Unexpected Lessons during a Pandemic Christmas

Merry Christmas! I remember when I was young, how a feeling of melancholy would descend upon me after the hype of Christmas. It’s different now that I am a mother. The end of Christmas means I can finally relax – no more shopping, baking, cleaning, decorating, and wrapping. No more constant anxiety about creating the perfect magical memories. It should have been easier this year, as the pandemic limited what Christmas could be. However, somehow it was worse in terms of my anxiety. Perhaps it was because my classes ended later than usual in December and I had at least one child at home since before Thanksgiving. I channeled all my anxiety into online shopping, which I did not really realize until the children sat among their mountain of presents this morning. It was too much.

Later this afternoon, as I folded laundry, I listened to Tim Ferriss’ podcast interview with Leo Baubata, the author of Zen Habits. I didn’t really consider the depth beyond the message behind the idea of “simplify your life” until he explained that it does no good to begin simplifying without identifying the root of the behavior – whether it be the accumulation of possessions or commitments. Most of it is driven by anxiety, which has been heightened by the pandemic. This really resonated with my Christmas splurges and my increased work commitments. Next semester I added another class and another administrative role to the same schedule I struggled with this fall. Somehow, I have not made the best choices because I feel best when I am “doing” and now I need to ride it out until May. Hopefully, I will learn some lessons along the way and find healthier ways to manage my anxiety. It’s not enough to hope 2020 will be better; we need to make it better.

Taming the Anxious Mind

This week I am learning the limitations of my cognitive powers and how anxiety is a full body experience. No amount of philosophy or mindfulness has been able to stop the stress dreams, the stomachaches, or the clenching of my jaw. I am on a steady diet of high fiber, probiotic foods and meditation, yet still I am struggling. Even when I have successfully shut down my rehashing of events and can recognize no reason for stress, a knot of nerves keeps emitting distress signals. All I can do is ride out the storm and do what seems to bring me the most relief: exercise, time outdoors, and creative expression.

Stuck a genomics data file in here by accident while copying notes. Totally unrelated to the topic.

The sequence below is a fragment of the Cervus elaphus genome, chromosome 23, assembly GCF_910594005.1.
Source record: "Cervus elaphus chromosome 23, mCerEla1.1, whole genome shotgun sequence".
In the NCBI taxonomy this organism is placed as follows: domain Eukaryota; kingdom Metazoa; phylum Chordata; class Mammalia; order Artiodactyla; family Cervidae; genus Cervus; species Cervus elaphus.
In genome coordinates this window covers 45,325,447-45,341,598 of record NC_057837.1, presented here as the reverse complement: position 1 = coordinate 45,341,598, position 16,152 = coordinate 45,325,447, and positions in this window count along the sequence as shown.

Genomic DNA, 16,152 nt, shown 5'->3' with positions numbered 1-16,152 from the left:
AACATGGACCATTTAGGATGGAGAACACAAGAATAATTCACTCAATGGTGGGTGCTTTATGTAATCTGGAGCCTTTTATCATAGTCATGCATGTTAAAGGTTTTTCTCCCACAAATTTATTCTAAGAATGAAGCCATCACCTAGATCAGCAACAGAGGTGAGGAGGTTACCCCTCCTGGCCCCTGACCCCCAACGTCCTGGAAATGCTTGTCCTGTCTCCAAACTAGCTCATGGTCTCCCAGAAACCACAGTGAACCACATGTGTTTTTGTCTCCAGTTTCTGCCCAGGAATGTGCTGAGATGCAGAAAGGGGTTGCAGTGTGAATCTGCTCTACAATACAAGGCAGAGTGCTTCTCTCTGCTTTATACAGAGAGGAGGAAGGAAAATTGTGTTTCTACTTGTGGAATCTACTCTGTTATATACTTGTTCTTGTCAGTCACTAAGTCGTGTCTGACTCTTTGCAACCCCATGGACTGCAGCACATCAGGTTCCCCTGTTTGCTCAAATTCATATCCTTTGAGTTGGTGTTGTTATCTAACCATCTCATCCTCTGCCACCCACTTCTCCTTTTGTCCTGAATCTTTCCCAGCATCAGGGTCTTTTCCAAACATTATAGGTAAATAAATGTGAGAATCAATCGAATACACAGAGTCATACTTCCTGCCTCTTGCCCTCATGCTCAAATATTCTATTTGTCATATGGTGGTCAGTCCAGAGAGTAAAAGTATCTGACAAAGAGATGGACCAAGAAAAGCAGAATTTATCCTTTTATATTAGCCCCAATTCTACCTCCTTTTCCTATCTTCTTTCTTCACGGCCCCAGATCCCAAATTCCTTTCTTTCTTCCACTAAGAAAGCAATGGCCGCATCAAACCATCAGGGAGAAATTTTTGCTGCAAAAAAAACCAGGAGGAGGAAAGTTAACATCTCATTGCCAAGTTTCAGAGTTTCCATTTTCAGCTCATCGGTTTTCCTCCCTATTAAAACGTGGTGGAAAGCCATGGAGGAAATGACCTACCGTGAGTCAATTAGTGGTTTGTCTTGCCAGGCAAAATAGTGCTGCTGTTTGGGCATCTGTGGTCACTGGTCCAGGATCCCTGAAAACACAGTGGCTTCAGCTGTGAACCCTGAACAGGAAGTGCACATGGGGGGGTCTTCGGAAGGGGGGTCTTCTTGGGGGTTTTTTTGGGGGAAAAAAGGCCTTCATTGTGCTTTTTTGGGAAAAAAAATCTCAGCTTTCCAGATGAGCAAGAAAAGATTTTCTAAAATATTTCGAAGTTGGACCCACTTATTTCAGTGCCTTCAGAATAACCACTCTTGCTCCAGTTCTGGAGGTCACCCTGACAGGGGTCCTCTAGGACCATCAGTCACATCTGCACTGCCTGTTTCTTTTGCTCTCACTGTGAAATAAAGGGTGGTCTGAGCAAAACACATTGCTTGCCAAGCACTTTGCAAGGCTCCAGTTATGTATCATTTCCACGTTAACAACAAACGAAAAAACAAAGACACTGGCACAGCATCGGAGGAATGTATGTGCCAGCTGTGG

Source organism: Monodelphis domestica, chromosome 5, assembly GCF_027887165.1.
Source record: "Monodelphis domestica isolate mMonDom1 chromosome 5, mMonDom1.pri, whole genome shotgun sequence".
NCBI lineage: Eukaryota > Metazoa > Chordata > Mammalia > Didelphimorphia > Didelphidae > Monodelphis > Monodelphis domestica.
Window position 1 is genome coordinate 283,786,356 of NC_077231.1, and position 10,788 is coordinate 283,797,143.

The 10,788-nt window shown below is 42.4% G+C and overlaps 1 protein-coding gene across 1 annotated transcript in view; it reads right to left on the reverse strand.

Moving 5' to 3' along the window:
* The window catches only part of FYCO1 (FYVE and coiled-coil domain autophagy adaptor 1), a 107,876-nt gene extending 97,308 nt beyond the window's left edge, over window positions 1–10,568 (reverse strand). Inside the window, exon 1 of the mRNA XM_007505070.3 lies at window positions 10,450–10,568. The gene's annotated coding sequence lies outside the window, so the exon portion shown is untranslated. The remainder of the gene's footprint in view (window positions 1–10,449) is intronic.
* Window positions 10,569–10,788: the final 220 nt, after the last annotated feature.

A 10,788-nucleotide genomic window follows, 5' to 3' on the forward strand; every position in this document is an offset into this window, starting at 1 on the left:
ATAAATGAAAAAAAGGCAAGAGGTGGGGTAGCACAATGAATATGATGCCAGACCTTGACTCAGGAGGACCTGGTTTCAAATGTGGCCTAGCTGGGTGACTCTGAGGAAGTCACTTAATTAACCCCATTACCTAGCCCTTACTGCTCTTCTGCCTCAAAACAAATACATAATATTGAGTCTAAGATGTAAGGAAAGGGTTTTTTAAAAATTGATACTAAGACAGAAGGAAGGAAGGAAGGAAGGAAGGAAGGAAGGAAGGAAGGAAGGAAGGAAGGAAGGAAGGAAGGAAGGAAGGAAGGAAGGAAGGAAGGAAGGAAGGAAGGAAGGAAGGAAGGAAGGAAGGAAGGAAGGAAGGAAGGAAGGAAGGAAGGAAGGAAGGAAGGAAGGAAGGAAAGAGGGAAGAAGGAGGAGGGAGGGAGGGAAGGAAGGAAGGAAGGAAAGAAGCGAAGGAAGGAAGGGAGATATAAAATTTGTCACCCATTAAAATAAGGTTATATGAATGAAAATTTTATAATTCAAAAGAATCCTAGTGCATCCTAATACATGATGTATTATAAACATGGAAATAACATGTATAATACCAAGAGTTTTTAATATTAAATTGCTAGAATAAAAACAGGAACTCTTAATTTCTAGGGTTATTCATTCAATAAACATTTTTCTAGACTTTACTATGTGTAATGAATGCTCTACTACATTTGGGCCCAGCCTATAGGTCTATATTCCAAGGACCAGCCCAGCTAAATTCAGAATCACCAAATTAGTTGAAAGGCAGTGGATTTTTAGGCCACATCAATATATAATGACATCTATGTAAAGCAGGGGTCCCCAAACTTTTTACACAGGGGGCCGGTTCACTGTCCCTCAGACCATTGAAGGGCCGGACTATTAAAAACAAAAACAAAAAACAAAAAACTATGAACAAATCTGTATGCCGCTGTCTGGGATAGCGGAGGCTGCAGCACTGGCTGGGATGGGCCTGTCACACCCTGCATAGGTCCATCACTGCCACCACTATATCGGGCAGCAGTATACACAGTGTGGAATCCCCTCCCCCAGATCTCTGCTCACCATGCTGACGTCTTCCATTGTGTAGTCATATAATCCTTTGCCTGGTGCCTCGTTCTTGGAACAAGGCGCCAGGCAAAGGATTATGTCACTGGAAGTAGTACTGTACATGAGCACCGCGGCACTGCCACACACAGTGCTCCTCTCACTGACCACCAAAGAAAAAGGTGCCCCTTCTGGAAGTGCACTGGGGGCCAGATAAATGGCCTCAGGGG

Each day my attention has been divided in multiple directions: work, school volunteering, extracurricular activities, my daughter’s health issues, household management, etc. When I am in the grips of anxiety, it’s easy to get frantic with all that I could be doing, but I am currently not. This is when I need to really turn to my mindfulness and simplify my schedule. I have limitations and that is okay. I cannot fall into the trap of social comparison, measuring myself against those that *seem* to be doing it all flawlessly.

This past weekend, I mixed up the time for my daughter’s last soccer practice and showed up to the fields three hours late. When I realized my mistake, I could not help being swamped with agonizing regret and self-loathing. Who does this? I hate to fail others, and I hate to make mistakes, but no good comes from wallowing in negative feelings. All I will do is keep myself in this cycle of turmoil, bad outcomes, and recovery. Instead, I need to reflect on the cause and work towards a positive course of action to avoid further mix ups.

Writing about this makes me feel marginally better, as if I put medicine on a wound. This weekend I have made concerted efforts to speak my feelings, not hold them in and have them mutate into some other form, such as grumpiness. It’s the advice I give my children – give a name to it, so that we can deal with it. Negative emotions hold less power in the light.